Bring back the birds with a native garden
Natural Resources manager James Mayson says that increased population, poor land management practice and pressure from land clearing and development has fragmented the original environment into small ‘islands’ or remnants where species are most vulnerable to weeds, pests and predators.
“By planting a native garden filled with local plants, you can help reverse this trend, connect the wildlife corridors and enhance the survival for many native species and their ecosystems,” he explains.
Dr Holly Parsons from Birds in Backyards agrees: “When combined, domestic gardens are one of the largest patches of vegetation left in manmade landscapes,” she says. “Therefore they have huge potential to be important bird conservation locations. However our gardens are not always friendly to birds as we often expose them to a wide range of potentially harmful disturbances and habitats that provide few resources.”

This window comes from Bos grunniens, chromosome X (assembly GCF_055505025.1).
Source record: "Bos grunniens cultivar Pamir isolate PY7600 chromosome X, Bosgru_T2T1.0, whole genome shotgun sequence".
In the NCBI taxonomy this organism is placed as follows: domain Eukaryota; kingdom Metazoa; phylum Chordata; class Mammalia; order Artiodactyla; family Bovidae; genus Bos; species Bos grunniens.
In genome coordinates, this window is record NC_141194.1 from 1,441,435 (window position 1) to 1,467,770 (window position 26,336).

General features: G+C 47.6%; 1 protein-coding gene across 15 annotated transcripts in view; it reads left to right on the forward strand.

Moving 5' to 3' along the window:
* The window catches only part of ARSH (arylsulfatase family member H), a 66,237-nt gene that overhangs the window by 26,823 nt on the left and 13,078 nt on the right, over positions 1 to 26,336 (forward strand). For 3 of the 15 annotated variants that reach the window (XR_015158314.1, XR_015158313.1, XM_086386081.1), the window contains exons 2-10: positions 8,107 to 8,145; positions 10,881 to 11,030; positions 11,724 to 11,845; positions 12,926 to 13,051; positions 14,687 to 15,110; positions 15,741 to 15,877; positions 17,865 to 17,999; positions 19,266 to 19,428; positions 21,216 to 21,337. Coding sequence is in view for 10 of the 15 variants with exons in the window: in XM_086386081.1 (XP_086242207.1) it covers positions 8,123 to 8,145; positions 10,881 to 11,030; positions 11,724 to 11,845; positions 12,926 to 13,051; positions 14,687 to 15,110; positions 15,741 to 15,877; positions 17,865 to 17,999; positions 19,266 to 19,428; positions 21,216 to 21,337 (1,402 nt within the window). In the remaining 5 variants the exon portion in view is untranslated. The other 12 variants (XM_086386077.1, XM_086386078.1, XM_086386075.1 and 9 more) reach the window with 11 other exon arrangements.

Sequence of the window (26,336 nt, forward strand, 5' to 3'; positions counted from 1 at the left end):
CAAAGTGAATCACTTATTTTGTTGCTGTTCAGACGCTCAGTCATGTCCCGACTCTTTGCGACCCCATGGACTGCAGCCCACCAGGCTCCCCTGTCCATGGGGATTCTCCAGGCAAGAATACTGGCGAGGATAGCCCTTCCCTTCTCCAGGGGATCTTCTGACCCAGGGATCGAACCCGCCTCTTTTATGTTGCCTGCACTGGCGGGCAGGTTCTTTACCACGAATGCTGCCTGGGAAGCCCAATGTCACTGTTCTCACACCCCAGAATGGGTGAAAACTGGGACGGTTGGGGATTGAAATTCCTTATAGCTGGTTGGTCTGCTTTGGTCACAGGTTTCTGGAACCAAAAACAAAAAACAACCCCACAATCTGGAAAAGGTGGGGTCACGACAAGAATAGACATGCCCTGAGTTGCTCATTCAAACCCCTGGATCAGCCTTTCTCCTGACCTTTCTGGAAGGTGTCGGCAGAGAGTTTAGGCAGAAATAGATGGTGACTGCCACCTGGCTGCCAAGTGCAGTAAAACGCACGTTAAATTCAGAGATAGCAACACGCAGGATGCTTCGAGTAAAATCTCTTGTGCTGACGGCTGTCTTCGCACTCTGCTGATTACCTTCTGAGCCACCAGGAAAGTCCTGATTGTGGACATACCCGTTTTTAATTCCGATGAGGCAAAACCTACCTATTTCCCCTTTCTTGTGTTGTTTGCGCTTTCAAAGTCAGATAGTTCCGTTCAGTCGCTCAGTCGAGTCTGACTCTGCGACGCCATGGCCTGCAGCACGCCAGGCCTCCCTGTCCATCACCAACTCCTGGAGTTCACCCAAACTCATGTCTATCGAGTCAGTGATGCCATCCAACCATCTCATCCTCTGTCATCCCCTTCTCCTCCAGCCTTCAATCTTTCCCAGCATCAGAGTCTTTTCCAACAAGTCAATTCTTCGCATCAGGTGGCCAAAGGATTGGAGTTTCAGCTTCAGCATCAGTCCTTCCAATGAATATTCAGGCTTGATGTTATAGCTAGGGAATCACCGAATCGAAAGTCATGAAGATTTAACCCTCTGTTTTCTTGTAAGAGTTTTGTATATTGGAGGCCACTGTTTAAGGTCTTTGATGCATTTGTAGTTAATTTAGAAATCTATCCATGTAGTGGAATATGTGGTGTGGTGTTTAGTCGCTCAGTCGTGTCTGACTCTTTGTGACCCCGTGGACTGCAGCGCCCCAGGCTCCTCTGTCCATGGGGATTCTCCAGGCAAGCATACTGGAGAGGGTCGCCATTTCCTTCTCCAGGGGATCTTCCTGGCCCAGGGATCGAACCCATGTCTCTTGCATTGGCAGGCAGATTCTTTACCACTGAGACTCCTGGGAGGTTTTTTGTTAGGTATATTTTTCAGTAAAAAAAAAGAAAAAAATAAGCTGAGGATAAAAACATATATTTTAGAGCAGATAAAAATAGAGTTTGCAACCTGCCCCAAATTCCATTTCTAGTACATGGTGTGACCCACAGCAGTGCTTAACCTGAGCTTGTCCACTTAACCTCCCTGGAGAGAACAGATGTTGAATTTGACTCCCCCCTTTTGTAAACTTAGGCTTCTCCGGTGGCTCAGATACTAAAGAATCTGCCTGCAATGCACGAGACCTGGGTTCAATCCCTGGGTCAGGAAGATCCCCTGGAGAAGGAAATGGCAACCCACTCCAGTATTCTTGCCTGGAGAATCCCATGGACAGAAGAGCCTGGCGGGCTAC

Factors such as plant shape, size, density and texture are just some of the elements birds require when foraging for food, nesting, and hiding from predators.[caption id="attachment_1801" align="alignnone" width="690"] Photo by Jim Fogarty[/caption] “Choose a variety of native plants, but don't buy only one of each,” Holly says. “Birds need variety but also they need enough of each type to make it worth their while visiting or, even better, moving in permanently. So it is better to plant many plants of a few species (e.g. five or more plants) than a few plants of lots of different species.” Holly also recommends selecting a mix of plants that provide a complex vertical structure from the ground up; trees, large, medium and small shrubs, and groundcovers such as grasses or ferns. For Gardening Australia TV presenter Angus Stewart, the “cultural cringe that led us down the garden path of large lawns enclosed by shrubberies of camellias and azaleas” has long gone. “Australian plants are not only being used in greater numbers and variety, but are also being incorporated with considerable creativity into landscape designs from informal ‘bush’ gardens to highly structured formal gardens with tightly clipped hedges and borders,” he says. [caption id="attachment_1800" align="alignnone" width="690"] Photo by Veda Dante[/caption] “Along with this greater experimentation in design with Australian plants, a much broader selection of wild species has been brought into cultivation. As these wild species have become more widely grown, improved genetic forms have inevitably appeared and been selected for propagation as new cultivars.” What this means for Australian gardeners is an abundance of beautiful plants to beautify their outdoor spaces and bring biodiversity back into their backyard. Talk to your local nursery about species suitable for your suburb, or order online from one of the many specialist native plant retailers. Not only will your native garden create a haven for local wildlife but also you’ll be doing your bit for the environment, one seedling at a time.